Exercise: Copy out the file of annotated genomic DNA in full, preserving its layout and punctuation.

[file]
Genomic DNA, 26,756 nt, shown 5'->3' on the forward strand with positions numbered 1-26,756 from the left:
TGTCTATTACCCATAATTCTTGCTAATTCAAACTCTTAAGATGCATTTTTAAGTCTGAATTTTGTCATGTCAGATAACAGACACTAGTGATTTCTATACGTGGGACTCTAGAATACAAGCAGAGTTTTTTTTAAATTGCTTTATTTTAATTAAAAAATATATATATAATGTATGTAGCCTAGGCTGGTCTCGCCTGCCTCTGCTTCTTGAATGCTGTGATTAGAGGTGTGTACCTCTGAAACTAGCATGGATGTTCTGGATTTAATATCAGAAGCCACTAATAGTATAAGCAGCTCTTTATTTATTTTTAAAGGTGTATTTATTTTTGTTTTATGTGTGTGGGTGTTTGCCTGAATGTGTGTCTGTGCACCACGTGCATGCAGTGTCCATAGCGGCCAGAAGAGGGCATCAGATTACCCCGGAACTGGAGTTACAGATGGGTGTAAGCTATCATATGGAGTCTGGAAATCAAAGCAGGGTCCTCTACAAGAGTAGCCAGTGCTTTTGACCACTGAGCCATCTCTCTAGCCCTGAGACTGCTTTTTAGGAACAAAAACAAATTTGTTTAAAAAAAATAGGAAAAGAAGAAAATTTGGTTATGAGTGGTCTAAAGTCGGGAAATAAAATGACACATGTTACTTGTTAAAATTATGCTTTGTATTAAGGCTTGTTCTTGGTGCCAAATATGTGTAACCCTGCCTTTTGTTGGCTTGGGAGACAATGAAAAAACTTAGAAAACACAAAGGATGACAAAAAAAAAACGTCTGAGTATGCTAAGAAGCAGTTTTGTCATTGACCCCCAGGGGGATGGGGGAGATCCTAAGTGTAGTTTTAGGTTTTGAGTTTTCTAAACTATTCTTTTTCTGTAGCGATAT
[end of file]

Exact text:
Genomic DNA, 26,756 nt, shown 5'->3' on the forward strand with positions numbered 1-26,756 from the left:
TGTCTATTACCCATAATTCTTGCTAATTCAAACTCTTAAGATGCATTTTTAAGTCTGAATTTTGTCATGTCAGATAACAGACACTAGTGATTTCTATACGTGGGACTCTAGAATACAAGCAGAGTTTTTTTTAAATTGCTTTATTTTAATTAAAAAATATATATATAATGTATGTAGCCTAGGCTGGTCTCGCCTGCCTCTGCTTCTTGAATGCTGTGATTAGAGGTGTGTACCTCTGAAACTAGCATGGATGTTCTGGATTTAATATCAGAAGCCACTAATAGTATAAGCAGCTCTTTATTTATTTTTAAAGGTGTATTTATTTTTGTTTTATGTGTGTGGGTGTTTGCCTGAATGTGTGTCTGTGCACCACGTGCATGCAGTGTCCATAGCGGCCAGAAGAGGGCATCAGATTACCCCGGAACTGGAGTTACAGATGGGTGTAAGCTATCATATGGAGTCTGGAAATCAAAGCAGGGTCCTCTACAAGAGTAGCCAGTGCTTTTGACCACTGAGCCATCTCTCTAGCCCTGAGACTGCTTTTTAGGAACAAAAACAAATTTGTTTAAAAAAAATAGGAAAAGAAGAAAATTTGGTTATGAGTGGTCTAAAGTCGGGAAATAAAATGACACATGTTACTTGTTAAAATTATGCTTTGTATTAAGGCTTGTTCTTGGTGCCAAATATGTGTAACCCTGCCTTTTGTTGGCTTGGGAGACAATGAAAAAACTTAGAAAACACAAAGGATGACAAAAAAAAAACGTCTGAGTATGCTAAGAAGCAGTTTTGTCATTGACCCCCAGGGGGATGGGGGAGATCCTAAGTGTAGTTTTAGGTTTTGAGTTTTCTAAACTATTCTTTTTCTGTAGCGATAT